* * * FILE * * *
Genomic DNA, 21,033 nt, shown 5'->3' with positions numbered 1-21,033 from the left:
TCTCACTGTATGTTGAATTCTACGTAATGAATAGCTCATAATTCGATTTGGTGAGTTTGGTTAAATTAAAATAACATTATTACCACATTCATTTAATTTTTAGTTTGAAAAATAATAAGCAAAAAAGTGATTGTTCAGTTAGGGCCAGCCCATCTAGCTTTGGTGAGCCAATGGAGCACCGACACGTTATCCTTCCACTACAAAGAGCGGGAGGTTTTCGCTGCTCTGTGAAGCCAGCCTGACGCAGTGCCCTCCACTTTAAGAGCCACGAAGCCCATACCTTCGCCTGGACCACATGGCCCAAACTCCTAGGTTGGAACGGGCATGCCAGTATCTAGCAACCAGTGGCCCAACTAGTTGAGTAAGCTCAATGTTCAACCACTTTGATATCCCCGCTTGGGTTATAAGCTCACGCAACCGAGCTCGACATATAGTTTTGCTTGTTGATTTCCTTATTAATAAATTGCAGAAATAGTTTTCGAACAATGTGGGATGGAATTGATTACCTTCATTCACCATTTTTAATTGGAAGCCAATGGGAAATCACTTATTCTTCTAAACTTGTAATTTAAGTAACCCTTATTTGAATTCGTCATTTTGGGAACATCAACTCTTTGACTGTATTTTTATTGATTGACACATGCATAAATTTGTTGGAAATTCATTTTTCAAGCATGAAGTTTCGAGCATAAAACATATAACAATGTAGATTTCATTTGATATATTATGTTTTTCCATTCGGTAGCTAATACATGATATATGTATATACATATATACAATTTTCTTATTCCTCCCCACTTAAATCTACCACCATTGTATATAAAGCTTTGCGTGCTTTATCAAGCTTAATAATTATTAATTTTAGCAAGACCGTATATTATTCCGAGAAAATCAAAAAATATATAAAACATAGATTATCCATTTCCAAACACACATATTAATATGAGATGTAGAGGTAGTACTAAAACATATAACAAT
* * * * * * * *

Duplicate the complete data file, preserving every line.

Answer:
Genomic DNA, 21,033 nt, shown 5'->3' with positions numbered 1-21,033 from the left:
TCTCACTGTATGTTGAATTCTACGTAATGAATAGCTCATAATTCGATTTGGTGAGTTTGGTTAAATTAAAATAACATTATTACCACATTCATTTAATTTTTAGTTTGAAAAATAATAAGCAAAAAAGTGATTGTTCAGTTAGGGCCAGCCCATCTAGCTTTGGTGAGCCAATGGAGCACCGACACGTTATCCTTCCACTACAAAGAGCGGGAGGTTTTCGCTGCTCTGTGAAGCCAGCCTGACGCAGTGCCCTCCACTTTAAGAGCCACGAAGCCCATACCTTCGCCTGGACCACATGGCCCAAACTCCTAGGTTGGAACGGGCATGCCAGTATCTAGCAACCAGTGGCCCAACTAGTTGAGTAAGCTCAATGTTCAACCACTTTGATATCCCCGCTTGGGTTATAAGCTCACGCAACCGAGCTCGACATATAGTTTTGCTTGTTGATTTCCTTATTAATAAATTGCAGAAATAGTTTTCGAACAATGTGGGATGGAATTGATTACCTTCATTCACCATTTTTAATTGGAAGCCAATGGGAAATCACTTATTCTTCTAAACTTGTAATTTAAGTAACCCTTATTTGAATTCGTCATTTTGGGAACATCAACTCTTTGACTGTATTTTTATTGATTGACACATGCATAAATTTGTTGGAAATTCATTTTTCAAGCATGAAGTTTCGAGCATAAAACATATAACAATGTAGATTTCATTTGATATATTATGTTTTTCCATTCGGTAGCTAATACATGATATATGTATATACATATATACAATTTTCTTATTCCTCCCCACTTAAATCTACCACCATTGTATATAAAGCTTTGCGTGCTTTATCAAGCTTAATAATTATTAATTTTAGCAAGACCGTATATTATTCCGAGAAAATCAAAAAATATATAAAACATAGATTATCCATTTCCAAACACACATATTAATATGAGATGTAGAGGTAGTACTAAAACATATAACAAT